Published: 06:00, 18 April 2019
| Updated: 09:39, 18 April 2019
Two makeshift camps full of rubbish are spoiling Folkestone's main attractions, it has been claimed.
Images show the extent of the two encampements, one close to the Leas Cliff Hall and the other near the car park by the old Leas Lift - both areas part of the Lower Leas Coastal Park.
Clothing, discarded food and drink packaging and camping equipment, such as tents, chairs and camp beds litter the two sites.
It is not known if anyone currently lives there.
Now, Folkestone resident and frequent walker George Bauer, 68, has slammed the untidy sights and is calling for something to be done.
He said: “They have been there over a year.
“It is a disgrace, does Folkestone have any pride?
“Shame on the council. It feels like nobody cared.
“It is called a coastal park and is even advertised on the London underground, but this is the state of it. It is a beautiful park and this is a shame to see."
He added: “People moan about the town but we need to keep it to a certain level for visitors.
"We don’t want the standard to go down.”
The camps can be found on land owned by Folkestone & Hythe District Council.
But despite claims they have been in place for around 12 months, the local authority says nothing has been reported to them.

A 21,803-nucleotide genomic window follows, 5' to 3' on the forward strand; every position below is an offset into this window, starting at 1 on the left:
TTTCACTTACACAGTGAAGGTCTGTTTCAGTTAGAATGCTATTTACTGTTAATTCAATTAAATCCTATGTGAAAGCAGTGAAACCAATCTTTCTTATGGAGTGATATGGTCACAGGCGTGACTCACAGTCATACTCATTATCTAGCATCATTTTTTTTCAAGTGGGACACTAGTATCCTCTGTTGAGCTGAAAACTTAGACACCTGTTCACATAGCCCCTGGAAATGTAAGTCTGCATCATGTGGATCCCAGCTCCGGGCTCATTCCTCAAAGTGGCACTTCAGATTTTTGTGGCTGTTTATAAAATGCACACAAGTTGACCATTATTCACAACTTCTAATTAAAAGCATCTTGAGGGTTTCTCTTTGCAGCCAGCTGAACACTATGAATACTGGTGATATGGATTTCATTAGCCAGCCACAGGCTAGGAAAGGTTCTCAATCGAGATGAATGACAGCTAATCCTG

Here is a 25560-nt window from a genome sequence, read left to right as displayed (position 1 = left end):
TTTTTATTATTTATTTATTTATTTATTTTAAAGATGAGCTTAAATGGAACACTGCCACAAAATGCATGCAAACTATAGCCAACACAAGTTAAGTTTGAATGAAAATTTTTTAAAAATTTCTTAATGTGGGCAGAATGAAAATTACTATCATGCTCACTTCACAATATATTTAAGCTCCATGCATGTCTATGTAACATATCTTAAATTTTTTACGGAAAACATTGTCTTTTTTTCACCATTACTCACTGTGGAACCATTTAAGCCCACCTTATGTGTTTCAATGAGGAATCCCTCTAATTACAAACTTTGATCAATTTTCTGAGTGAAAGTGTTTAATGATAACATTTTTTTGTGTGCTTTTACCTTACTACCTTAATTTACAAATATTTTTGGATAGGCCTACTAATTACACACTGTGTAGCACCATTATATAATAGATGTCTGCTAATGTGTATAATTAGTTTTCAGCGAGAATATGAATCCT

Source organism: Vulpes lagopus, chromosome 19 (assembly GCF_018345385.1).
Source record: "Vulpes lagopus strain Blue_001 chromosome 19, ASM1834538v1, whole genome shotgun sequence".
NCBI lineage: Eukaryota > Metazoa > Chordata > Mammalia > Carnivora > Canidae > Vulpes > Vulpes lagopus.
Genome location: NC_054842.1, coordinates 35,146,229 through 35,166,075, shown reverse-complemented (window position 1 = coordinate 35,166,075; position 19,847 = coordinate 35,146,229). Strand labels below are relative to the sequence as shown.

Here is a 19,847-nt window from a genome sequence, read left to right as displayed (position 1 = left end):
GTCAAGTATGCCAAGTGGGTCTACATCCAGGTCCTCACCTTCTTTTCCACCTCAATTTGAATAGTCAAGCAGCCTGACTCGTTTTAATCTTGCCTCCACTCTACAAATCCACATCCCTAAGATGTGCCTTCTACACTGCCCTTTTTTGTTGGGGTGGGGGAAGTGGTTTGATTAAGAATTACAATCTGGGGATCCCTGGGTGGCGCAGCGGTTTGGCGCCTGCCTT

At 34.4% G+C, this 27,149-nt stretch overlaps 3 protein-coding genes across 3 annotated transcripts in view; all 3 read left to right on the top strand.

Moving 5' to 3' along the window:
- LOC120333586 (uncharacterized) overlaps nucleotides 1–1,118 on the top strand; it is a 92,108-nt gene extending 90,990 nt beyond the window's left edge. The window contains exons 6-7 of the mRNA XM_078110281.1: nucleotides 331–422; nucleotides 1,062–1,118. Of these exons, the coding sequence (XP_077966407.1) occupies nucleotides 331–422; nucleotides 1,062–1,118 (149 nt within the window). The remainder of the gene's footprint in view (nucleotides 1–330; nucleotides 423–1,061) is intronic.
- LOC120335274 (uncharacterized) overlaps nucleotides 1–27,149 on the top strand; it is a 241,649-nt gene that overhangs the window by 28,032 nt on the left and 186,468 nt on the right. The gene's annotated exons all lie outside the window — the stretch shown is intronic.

A spokeswoman said: “We hold weekly meetings with our partners at which issues like this are discussed as we work to find the best ways to support more vulnerable members of our society such as rough sleepers.
“If an encampment presents a health hazard or other danger to the public then we will clear it, after first engaging with the people using it to offer them advice and support.
“If we do clear a site, we give notice before we do so and store belongings for seven days so people are able to collect them afterwards.”
Council staff now plan to visit the sites, to establish why they are there and who is using them.
The council said it would then "work out how best to proceed".
Fly-tipping - dumping any rubbish illegally - is removed by the district council when it occurs in streets, parks and open spaces. But this comes at a cost to the authority.